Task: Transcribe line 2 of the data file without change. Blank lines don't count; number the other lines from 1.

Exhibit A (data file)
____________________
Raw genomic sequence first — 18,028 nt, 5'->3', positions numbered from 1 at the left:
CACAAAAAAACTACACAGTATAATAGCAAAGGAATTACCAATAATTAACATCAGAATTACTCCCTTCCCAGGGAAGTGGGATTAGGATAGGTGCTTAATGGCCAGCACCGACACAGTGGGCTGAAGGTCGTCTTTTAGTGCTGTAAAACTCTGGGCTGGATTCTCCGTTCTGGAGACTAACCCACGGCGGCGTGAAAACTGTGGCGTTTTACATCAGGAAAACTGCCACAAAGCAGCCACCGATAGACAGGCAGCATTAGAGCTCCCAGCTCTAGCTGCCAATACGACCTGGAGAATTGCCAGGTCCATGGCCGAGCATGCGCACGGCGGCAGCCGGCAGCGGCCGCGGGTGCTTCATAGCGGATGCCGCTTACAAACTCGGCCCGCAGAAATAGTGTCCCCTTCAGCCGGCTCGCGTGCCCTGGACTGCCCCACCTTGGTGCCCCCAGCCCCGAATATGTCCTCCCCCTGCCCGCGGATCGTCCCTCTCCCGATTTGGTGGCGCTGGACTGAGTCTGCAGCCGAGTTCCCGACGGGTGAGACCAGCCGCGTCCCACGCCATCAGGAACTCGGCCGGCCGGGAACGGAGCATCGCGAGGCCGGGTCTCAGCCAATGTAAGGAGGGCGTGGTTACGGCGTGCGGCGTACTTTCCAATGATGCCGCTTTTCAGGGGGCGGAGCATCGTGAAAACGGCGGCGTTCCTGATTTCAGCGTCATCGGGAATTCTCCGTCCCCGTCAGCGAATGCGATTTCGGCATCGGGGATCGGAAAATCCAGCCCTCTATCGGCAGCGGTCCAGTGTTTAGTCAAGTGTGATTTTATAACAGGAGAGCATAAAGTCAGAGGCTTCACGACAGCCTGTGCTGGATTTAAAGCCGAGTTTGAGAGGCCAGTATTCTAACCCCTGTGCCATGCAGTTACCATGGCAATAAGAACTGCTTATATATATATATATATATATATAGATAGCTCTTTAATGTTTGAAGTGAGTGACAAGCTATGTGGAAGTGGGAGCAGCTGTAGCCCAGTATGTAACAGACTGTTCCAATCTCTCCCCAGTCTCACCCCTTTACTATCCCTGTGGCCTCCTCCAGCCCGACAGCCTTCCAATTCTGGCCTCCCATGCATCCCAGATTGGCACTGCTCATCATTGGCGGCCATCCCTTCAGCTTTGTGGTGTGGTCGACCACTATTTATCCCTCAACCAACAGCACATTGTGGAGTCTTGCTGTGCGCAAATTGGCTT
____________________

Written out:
CACAAAAAAACTACACAGTATAATAGCAAAGGAATTACCAATAATTAACATCAGAATTACTCCCTTCCCAGGGAAGTGGGATTAGGATAGGTGCTTAATGGCCAGCACCGACACAGTGGGCTGAAGGTCGTCTTTTAGTGCTGTAAAACTCTGGGCTGGATTCTCCGTTCTGGAGACTAACCCACGGCGGCGTGAAAACTGTGGCGTTTTACATCAGGAAAACTGCCACAAAGCAGCCACCGATAGACAGGCAGCATTAGAGCTCCCAGCTCTAGCTGCCAATACGACCTGGAGAATTGCCAGGTCCATGGCCGAGCATGCGCACGGCGGCAGCCGGCAGCGGCCGCGGGTGCTTCATAGCGGATGCCGCTTACAAACTCGGCCCGCAGAAATAGTGTCCCCTTCAGCCGGCTCGCGTGCCCTGGACTGCCCCACCTTGGTGCCCCCAGCCCCGAATATGTCCTCCCCCTGCCCGCGGATCGTCCCTCTCCCGATTTGGTGGCGCTGGACTGAGTCTGCAGCCGAGTTCCCGACGGGTGAGACCAGCCGCGTCCCACGCCATCAGGAACTCGGCCGGCCGGGAACGGAGCATCGCGAGGCCGGGTCTCAGCCAATGTAAGGAGGGCGTGGTTACGGCGTGCGGCGTACTTTCCAATGATGCCGCTTTTCAGGGGGCGGAGCATCGTGAAAACGGCGGCGTTCCTGATTTCAGCGTCATCGGGAATTCTCCGTCCCCGTCAGCGAATGCGATTTCGGCATCGGGGATCGGAAAATCCAGCCCTCTATCGGCAGCGGTCCAGTGTTTAGTCAAGTGTGATTTTATAACAGGAGAGCATAAAGTCAGAGGCTTCACGACAGCCTGTGCTGGATTTAAAGCCGAGTTTGAGAGGCCAGTATTCTAACCCCTGTGCCATGCAGTTACCATGGCAATAAGAACTGCTTATATATATATATATATATATATAGATAGCTCTTTAATGTTTGAAGTGAGTGACAAGCTATGTGGAAGTGGGAGCAGCTGTAGCCCAGTATGTAACAGACTGTTCCAATCTCTCCCCAGTCTCACCCCTTTACTATCCCTGTGGCCTCCTCCAGCCCGACAGCCTTCCAATTCTGGCCTCCCATGCATCCCAGATTGGCACTGCTCATCATTGGCGGCCATCCCTTCAGCTTTGTGGTGTGGTCGACCACTATTTATCCCTCAACCAACAGCACATTGTGGAGTCTTGCTGTGCGCAAATTGGCTT